Банкеръ Weekly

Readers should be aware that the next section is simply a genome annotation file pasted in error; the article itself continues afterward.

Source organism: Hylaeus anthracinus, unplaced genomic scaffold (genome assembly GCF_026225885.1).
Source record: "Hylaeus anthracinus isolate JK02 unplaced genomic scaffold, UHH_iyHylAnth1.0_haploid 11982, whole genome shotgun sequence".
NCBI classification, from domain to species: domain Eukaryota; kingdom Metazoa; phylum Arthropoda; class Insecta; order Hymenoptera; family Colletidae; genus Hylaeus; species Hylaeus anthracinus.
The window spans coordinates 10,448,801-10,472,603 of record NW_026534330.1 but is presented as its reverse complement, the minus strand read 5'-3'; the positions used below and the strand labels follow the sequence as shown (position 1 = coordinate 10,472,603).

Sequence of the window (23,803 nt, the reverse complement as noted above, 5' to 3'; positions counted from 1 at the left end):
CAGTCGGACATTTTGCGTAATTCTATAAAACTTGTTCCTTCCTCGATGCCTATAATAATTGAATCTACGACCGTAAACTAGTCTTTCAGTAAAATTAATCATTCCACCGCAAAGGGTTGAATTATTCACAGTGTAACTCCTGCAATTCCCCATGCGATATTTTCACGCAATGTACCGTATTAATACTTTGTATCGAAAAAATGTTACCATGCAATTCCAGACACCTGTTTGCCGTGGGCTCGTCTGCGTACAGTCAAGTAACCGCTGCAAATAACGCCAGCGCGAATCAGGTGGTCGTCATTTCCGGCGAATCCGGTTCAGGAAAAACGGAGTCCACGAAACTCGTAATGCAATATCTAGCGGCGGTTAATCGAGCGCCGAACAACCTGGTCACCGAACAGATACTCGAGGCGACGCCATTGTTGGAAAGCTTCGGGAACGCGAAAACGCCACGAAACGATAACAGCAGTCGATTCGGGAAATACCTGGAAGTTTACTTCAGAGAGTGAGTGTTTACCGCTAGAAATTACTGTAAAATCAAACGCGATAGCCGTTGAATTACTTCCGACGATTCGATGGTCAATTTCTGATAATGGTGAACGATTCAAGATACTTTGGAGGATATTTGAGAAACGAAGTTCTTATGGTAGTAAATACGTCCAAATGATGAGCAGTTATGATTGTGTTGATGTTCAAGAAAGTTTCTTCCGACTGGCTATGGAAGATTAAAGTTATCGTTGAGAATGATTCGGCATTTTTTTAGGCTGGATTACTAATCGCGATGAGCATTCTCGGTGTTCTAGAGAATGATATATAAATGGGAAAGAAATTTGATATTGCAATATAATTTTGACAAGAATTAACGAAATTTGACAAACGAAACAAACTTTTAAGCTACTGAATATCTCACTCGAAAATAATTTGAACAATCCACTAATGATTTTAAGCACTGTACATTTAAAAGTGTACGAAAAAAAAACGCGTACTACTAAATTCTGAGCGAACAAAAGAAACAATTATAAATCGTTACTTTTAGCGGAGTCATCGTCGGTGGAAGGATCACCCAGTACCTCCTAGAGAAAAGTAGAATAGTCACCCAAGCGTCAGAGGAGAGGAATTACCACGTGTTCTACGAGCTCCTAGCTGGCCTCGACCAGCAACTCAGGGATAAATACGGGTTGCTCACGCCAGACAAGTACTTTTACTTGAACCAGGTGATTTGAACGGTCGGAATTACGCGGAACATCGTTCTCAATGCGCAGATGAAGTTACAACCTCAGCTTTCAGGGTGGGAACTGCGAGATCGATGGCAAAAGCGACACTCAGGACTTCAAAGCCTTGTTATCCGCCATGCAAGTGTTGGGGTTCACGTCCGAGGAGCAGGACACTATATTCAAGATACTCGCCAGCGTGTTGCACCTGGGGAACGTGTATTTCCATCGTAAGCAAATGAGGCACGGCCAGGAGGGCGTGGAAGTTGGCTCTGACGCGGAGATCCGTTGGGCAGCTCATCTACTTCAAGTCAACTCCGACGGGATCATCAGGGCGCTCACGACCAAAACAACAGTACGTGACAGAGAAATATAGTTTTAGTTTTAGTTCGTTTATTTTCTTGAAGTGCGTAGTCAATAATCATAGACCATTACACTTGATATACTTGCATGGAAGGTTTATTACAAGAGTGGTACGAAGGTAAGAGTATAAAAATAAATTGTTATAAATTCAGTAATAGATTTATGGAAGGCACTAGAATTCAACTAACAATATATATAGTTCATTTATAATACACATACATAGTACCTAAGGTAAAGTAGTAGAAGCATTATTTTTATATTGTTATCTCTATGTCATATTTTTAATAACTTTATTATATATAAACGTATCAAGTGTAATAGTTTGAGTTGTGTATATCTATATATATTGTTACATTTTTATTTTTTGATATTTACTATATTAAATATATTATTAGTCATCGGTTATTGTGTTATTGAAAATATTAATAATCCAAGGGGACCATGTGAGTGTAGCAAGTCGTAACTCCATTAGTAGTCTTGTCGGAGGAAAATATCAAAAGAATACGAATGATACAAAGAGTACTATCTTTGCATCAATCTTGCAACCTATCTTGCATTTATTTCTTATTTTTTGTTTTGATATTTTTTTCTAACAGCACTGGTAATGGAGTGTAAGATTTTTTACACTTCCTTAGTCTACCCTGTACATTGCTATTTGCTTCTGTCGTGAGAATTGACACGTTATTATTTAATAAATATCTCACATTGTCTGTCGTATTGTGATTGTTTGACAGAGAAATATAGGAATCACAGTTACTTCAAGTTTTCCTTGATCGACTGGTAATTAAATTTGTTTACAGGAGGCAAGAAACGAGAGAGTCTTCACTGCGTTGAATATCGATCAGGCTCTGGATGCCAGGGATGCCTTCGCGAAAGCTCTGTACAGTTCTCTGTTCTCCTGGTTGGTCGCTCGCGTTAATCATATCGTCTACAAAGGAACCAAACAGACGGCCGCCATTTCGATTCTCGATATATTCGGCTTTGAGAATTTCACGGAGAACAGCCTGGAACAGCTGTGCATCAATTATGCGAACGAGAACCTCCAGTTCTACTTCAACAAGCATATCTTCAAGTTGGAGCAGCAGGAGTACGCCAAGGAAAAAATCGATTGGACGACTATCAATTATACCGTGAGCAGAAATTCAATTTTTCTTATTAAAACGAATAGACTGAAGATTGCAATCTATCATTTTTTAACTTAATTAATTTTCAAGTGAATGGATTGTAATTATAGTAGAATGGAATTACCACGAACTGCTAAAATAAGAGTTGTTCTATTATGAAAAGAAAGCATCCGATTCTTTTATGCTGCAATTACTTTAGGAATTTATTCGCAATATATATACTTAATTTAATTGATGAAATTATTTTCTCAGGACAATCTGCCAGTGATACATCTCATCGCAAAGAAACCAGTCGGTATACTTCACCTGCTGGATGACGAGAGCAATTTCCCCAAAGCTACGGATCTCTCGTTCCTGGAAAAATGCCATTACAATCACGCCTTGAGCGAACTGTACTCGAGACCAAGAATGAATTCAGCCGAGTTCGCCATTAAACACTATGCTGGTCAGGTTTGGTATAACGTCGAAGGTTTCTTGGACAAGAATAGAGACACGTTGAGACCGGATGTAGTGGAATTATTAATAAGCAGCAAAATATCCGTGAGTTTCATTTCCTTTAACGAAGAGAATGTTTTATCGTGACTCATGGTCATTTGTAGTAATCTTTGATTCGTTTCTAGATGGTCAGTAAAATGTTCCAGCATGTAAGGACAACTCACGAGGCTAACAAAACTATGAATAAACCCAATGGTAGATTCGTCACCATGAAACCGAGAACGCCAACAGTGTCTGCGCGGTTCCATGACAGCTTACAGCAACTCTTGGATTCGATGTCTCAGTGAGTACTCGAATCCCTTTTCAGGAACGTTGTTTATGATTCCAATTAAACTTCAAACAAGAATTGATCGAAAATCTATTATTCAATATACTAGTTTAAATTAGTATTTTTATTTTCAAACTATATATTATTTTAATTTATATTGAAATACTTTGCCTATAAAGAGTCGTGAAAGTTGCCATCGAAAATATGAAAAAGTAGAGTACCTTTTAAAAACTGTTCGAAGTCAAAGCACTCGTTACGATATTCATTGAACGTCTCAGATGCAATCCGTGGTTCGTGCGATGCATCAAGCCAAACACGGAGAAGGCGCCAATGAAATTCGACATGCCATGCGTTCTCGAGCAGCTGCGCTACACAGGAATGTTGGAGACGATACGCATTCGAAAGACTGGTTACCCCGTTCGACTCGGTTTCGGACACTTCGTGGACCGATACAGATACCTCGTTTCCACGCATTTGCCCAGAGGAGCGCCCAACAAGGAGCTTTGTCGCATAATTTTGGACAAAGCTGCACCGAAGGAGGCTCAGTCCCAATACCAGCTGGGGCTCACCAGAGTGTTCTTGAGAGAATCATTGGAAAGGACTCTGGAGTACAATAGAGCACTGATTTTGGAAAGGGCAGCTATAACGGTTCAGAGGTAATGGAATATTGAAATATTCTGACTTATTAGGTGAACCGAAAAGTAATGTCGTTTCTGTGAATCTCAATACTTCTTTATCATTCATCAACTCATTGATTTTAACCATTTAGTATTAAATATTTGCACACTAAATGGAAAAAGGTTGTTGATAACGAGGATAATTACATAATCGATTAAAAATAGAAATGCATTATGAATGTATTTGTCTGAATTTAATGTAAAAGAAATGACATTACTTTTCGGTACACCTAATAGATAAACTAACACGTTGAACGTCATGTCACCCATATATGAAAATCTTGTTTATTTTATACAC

The merger of the Sofia-based glass-maker Stind into the Plovdiv-based enterprise Drouzhba will be completed by April 2003. Thus, Stind will end its existence, and Drouzhba will become its universal inheritor.In that way the plans for the enterprises' tranformation, dating back to the year 2000, will be realized. This step in the development of the two companies is only natural, as they have one and the same owner - the Greek glass-maker Yula Glassworks. The Greek company presently owns 99.9% of Stind (through the Cypriot firm Glassinvest) and 97.3% of Drouzhba (through Barek Overseas).Last week the plan for the merger of the two glass-making enterprises (worked out by the law company Lega Interconsult) was approved by the State Securities and Exchange Commission (SSEC). This was necessary because Drouzhba is a public company and the law stipulates that the commission should approve the shares' prices and the rate of exchange. When the SSEC made public its decision it announced it would admit again the Plovdiv-based company's shares for trade on the stock exchange. A ban on the deals in Drouzhba's paper was imposed due to the leak of inner information about the merger, which could result in manipulation of the stocks' prices.According to the plan, the fair price for Drouzhba's shares is BGN15.15/apiece, and for Stind's shares - BGN0.80/apiece.The small shareholders in the Sofia-based company are about 60 and they will be able to acquire a share in the newly-established enterprise, corresponding to the share they held in Stind. Most probably 19 stocks in Stind will be exchanged for one stock in Drouzhba. However, Stind insiders declined to reveal any details regarding the exchange before the shareholders were acquainted with the plan. Currently, Drouzhba's capital is around BGN3.4MN, while Stind has increased its equity to BGN59.5MN.Our aim is to complete the transformation by April 1, 2003, Dimitar Slavchev, a lawyer from Lega Interconsult, said. The two enterprises have to hold general meetings of shareholders to approve the merger.The Greek company has studied the Bulgarian glass industry for seven years before investing in this sector. In 1997 Yula Glassworks through the Cypriot off-shore company Glassinvest purchased 70% of Stind at USD4MN. The new owner of the Bulgarian producer of bottles undertook to invest in the enterprise at least BGN27MN within five years. The privatisation contract has been observed and Stind is presently the most modernly equipped enterprise in the Bulgarian glass industry. The machines have been supplied by the German firm Sorg, the US Emheart, and the Italian Botero. A new furnace has been commissioned in the enterprise. Its production capacity is 100,000 t of glass, or 200 - 250 million bottles a year, depending on their type. The output of the glass manufacturer is maintly intended for the brewing and wine industry, as well as for Coca-Cola and Pepsi-Cola. Within a few years Stind's share on the glass market has increased from 10-12% to 30% last year. Due to the drastic shrinkage of the domestic market, Stind has directed its attention to the markets of Central and Eastern Europe, and Italy.Yula Glassworks strengthened its presence in the Bulgarian glass industry in January 1998 after buying a majority share in the capital of the leader in this sector - the Plovdiv-based Drouzhba. According to 2001 data, it accounts for 35% of the sales in the branch. The enterprise was acquired by the Greek company through Barek Overseas Ltd., which was set up especially for that deal. Then a 51-percent stake in Drouzhba was purchased at USD20MN.The privatisation of Drouzhba was delayed and the enterprise is technologically behind Stind. We expect its equipment to be enirely renewed in 2003, said Dimtar Koev, Executive Director of the Sofia-based company, who is also BoD member of Drouzhba. Opportunities for the production of household glassware have been considered in Drouzhba as well, but for the time being only bottles and jars will be manufactured. According to Mr. Koev, the domestic market is of priority importance to both companies, but its development of course is strongly dependent on the condition of wine-making and food industry.After the merger between Drouzhba and Stind, the new company will become a monopolist on the domestic glass market. According to Mr. Koev, it will account for about 75% of the sales in Bulgaria.Under the Protection of Competition Act, there are no problems for the merger to be effected. According to the legal provisions that transformation of the two companies shall not lead to concentration, Dimitar Slavchev commented.An interesting fact is that the two enterprises are increasing their market share due to decommissioning of companies in the branch, and not because of increased output. The entire branch is experiencing difficulties due to the shrank consumption of glassware and the high prices of natural gas. One of the former leaders among domestic glass-makers - Diamant of Razgrad - is currently in insolvency procedures. Kitka of Novi Pazar and Kvartz of Sliven are in the same situation. Drouzhba and Stind were also operating at a loss until last year. However, the Plovdiv-based enterprise has posted a profit of BGN6MN-plus for the first nine months of 2002. The Pleven-based enterprise Rubin emerges as the only rival of the transformed glass-maker.

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